“He thought about it, he looked at me and said ‘Thank you, but no’, he would stay in China, he was Chinese, China was his country, China was his fate…

Nicholas Jose, Claire Roberts and M at M’s Chinese New Year Party, Redfern, 2009

Tonight’s Four Corners is a must see: Tremble and ObeyAnd here is a very relevant ABC story: Tiananmen Square massacre still remembered by Chinese soldier and witnesses 30 years on.  Another perspective is John Simpson, The night the lights went out: what really happened in Tiananmen Square. “Thirty years on, the events that took place in Beijing remain misunderstood – and the Chinese government wants to keep it that way. ” However, I do think Simpson is just a bit too clever in his article, and underestimates the significance of what so many of the students actually thought and did.

In depth and with an intimate knowledge shown of Chinese history and culture, see Tiananmen 1989 — Three Decades Behind China’s Gate of Darkness — June Fourth, 1989-2019. One item there I read at the time I was preparing my own From Yellow Earth to Eucalypt: trans. Pang Bingjun 龐秉鈞, with John Minford, in Geremie Barmé and Linda Jaivin, eds, New Ghosts, Old Dreams: Chinese Rebel Voices,  1992, pp.106-107.

In the First Light of Dawn

Xi Xi

In the first grey light of dawn,
We curl into the air,
Trailing from the ground
Up into the open sky above the square.
Limp, leaden, dumdum-pocked
The corpses lie
Mashed into the concrete.
Suddenly weightless
We drift
Like balloons.

We hear the sound
Of your weeping.

Mother, I beg you
Not to look for us again in the square,
The wasteland, where
Crushed tents, banners, command posts,
Public address stations
Strew the ground.
Teachers, students, friends
Are all gone.
The acrid smoke of gunfire
Fades as
Thousands of lives
Turn to ash.

Tomorrow will be Environment Day —
A Sanitation Show is planned,
The square will be scrubbed
Nice and clean,
As if nothing ever happened.

We hear the sound
Of your weeping.

We fell together,
Together we rise,
Joining once more our parted hands,
Holding our torches even higher.
A wound gapes
On one man’s chest;
A tank tread
Furrows one man’s brow.
But these wounds lie
On the body’s husk;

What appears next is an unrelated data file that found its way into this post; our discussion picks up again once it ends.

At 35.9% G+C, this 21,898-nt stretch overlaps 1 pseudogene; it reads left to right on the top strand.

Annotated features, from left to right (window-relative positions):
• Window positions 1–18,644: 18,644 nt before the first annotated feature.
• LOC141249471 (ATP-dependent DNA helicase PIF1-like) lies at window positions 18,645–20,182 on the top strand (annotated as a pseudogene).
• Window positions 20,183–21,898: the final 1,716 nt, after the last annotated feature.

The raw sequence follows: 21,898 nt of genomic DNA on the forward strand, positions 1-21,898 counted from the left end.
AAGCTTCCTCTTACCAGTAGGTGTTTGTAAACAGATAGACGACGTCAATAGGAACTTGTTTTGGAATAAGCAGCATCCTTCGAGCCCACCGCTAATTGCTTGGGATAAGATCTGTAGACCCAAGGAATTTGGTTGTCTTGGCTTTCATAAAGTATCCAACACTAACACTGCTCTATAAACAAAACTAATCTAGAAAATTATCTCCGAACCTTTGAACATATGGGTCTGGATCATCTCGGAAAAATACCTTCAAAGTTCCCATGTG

We are beautiful beyond compare.
Nothing can hurt us now.
We will share
The city’s splendour
With the stone beasts —
They, on their columns,
We, on the People’s Monument —
Calling
Across the square.

11 June 1989

Update 5 June:

ABC was excellent yesterday, specifically The Drum.  Later that night ABC News carried an interview with Nicholas Jose. (You sound older, Nick!) (But don’t we all!) See also Nicholas Jose, Tiananmen remains unfinished business for China, and for Australia.

When I published an account of my interaction with Liu Xiaobo in Chinese whispers in 1995, I felt I should not identify him by his full name. As one of the thinkers who best articulated the alternative China that many people envisaged in the late 1980s, Liu had played an important, courageous role in the events of 3–4 June 1989. I was with him when he made the fateful decision not to take refuge in the Australian embassy. That same night he was picked up while riding his bike along a nearby street and taken away. When he was released from detention 18 months later, he went on with his reasoned critique of the Chinese system, eventually authoring Charter 08, a call for reform, for which he was arrested again and heavily sentenced in 2009.

He was in prison when he was awarded the 2010 Nobel Peace Prize, which he dedicated to ‘the Tiananmen martyrs’, and in prison at the time of his cruel, state-sanctioned death in 2017, aged 61. His ashes were scattered at sea, preventing the site of his remains from becoming a shrine. It is hard to believe that one individual could so enrage the powerful Chinese Communist Party. It is hard to understand why China would destroy one of its best and brightest for advocating non-violent reform in legal and constitutional ways.

Interesting story — but don’t get carried away!

Just some reflections on last night’s Who Do You Think You Are? on SBS. It was an interesting episode, concerning television journalist Jennifer Byrne.

The TV show’s film crew follow her as she visits England to discover a series of royal connections – before ultimately finding out that her 12 times great-grandfather was Sir Edward Neville, a courtier in King Henry VIII’s court.

She then follows her mother’s bloodline back even further and incredibly discovers that her 15 times great-grandmother was the granddaughter of King Edward III – officially making her a royal.

Well, don’t get too carried away!  They went down quite a few female lines to reach Edward III — and, after all, “Mathematical models imply that virtually every English person is a descendant of the Norman and Plantagenêt kings, including those who ruled 500 years after Alfred the Great.”  So Edward was back before the 15th great-grandparents of Jennifer Byrne. So one out of… a sizeable village or town!

Screenshot (255)

I mean no disrespect here. And it was worth seeing the Nevilles’ modest castle, not to mention learning about the intriguing Katherine Swynford.